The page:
The cheapest air ticket around

Dawn MacKeen explains the ins and outs of flying as a courier.

Published September 22, 1998 7:00PM (EDT)

Fifteen minutes before I was supposed to leave Tokyo on a flight bound for Los Angeles, I was paged. As my name rose above all the other airport sounds, I started to feel sick. I just knew it, the deal was too good to be true; I should have been suspicious of the whole scheme from the very beginning. These guys are probably professionals who have the scam down to a science: They find an unsuspecting person who can't afford a regular ticket -- i.e., me -- and sell her a round-trip ticket from the United States to Japan for $200. Only there's one hitch, they say: You have to give up your baggage space and accompany some "freight" -- contents unknown -- overseas.

Now it was all coming down: I was going to be arrested for the contraband they were trying to smuggle out via my ignorance.

When I approached the Singapore Airlines counter and nervously told the woman my name, she informed me that I had been upgraded from coach to business class.

"Is that all?" I inquired. Yes, that was all.

As it turned out, flying as a courier was as simple as IBC Pacific, the company I had gone through, had said it would be -- and it was all legit. In fact, as I found, being a courier is probably the cheapest way to travel internationally. All it takes is a little flexibility, persistence and willingness to fly on one of the most restricted tickets in the market. And this is an especially good time to try the courier route: Veteran couriers say the cheapest tickets of all are available in September, October, January and February.

Students, professors, retired folk and anyone else with a block of available time and some flexibility in their lives are in the most opportune position to take advantage of the approximately 45,000 round-trip courier flights that take off each year. Although Kelly Monaghan, author of "Air Courier Bargains," says those with a "certain amount of silver in their hair" tend to be more reliable -- translation: They show up -- it's not difficult to become an air courier. In most cases, all you need is to be at least 18 years old (or 21 depending on the company), have a valid passport, dress appropriately (meaning no wrinkled jeans or torn T-shirts), lay off the alcohol in flight and be willing to bring only one carry-on and to travel by yourself. Most assignments are for fixed amounts of time, somewhere between a week and 30 days long, with courier duties both going and returning. What you do in between your departure and return date is up to you (even jumping on another courier flight is an option); the only requirement is to show up at the airport about an hour before other passengers on both directions, so you can check in with the courier company representative.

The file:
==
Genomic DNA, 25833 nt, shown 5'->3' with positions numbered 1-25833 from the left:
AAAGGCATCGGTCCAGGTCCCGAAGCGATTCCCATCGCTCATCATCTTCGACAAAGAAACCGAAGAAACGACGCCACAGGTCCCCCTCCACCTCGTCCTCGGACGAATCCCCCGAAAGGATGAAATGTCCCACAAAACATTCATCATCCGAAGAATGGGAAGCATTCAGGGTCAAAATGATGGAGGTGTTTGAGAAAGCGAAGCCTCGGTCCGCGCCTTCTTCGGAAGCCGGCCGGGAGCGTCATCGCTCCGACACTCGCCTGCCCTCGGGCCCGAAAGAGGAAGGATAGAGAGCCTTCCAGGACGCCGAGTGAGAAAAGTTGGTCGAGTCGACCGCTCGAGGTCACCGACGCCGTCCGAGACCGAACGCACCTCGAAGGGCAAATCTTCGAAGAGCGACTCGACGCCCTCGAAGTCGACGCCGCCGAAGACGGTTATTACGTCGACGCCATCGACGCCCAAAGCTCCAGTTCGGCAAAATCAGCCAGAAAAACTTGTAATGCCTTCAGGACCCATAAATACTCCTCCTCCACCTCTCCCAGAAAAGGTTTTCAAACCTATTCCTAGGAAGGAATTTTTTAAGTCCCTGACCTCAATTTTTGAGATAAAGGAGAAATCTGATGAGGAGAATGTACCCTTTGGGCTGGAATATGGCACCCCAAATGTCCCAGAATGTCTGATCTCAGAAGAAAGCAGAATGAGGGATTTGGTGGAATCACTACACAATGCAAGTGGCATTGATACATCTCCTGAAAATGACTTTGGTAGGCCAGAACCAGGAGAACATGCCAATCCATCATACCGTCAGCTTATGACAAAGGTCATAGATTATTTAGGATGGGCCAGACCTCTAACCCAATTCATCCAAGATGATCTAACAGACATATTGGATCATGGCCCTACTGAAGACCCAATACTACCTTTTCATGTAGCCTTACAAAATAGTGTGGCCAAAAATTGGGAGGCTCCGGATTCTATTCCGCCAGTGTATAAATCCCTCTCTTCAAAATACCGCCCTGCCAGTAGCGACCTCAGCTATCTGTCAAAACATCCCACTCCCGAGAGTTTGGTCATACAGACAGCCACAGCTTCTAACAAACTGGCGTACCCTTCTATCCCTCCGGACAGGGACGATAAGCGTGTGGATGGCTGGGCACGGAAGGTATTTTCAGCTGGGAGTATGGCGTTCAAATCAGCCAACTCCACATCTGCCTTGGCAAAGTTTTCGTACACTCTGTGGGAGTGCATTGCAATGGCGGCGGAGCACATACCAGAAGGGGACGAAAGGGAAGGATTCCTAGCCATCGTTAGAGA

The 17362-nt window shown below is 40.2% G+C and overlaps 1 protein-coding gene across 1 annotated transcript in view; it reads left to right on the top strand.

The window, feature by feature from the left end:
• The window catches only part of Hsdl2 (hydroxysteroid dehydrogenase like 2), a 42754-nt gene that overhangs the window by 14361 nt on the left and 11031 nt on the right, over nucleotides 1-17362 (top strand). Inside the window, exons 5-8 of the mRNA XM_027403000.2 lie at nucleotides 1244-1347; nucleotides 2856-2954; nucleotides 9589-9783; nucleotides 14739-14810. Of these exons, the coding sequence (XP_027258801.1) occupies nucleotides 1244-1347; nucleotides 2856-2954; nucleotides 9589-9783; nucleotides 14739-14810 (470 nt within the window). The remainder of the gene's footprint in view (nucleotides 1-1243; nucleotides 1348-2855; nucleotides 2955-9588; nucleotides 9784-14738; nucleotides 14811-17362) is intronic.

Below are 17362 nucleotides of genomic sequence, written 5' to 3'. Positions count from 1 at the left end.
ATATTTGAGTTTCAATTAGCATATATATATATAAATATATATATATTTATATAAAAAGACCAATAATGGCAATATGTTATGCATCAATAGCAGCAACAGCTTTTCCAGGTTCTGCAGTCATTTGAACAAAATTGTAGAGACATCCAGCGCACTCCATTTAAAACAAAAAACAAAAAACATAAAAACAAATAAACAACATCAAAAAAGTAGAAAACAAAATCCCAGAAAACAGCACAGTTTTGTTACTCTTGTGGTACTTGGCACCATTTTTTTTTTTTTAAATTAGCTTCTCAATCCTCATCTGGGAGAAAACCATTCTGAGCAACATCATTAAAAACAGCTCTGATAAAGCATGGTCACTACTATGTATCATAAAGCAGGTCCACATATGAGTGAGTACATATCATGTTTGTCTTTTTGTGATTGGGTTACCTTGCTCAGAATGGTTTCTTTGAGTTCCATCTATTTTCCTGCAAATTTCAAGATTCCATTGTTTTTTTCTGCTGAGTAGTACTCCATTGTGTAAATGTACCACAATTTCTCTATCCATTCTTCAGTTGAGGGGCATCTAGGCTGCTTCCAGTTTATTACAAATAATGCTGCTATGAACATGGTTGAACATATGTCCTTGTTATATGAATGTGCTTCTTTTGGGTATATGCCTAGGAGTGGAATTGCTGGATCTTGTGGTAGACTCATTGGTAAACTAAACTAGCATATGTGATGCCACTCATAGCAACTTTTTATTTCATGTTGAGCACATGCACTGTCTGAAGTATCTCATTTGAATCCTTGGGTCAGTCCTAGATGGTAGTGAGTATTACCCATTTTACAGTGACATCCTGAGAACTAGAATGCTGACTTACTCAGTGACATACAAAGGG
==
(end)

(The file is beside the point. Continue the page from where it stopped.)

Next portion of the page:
And just to clear up confusion -- as an on-board courier, you fly on regular passenger planes, not in the back of some rickety old two-engine plane, jammed between boxes of cargo stacked up to your shoulders. "You're no different than other passengers -- you eat the same meals and get the same coach accommodations," says Ron Bracey, an agent for Jupiter Air, a popular courier company located in New York, Chicago, Los Angeles, San Francisco and Hong Kong. "You fly the same as other people who might have spent a couple hundred more dollars than you did." Also, Monaghan adds, one more advantage to being a courier is that the companies will make sure you don't get bumped on overbooked flights, and will even pay to have you upgraded if need be (which might explain what happened to me).

To even start hunting for a courier flight, you have to first abandon all notions of how the regular airline pricing system works. Because with the courier companies, it works just the opposite: The closer it gets to the departure date, the cheaper the ticket becomes. On some occasions, particularly if it's just a few hours (or sometimes even a few days) before the flight is supposed to leave, the ticket may even be free.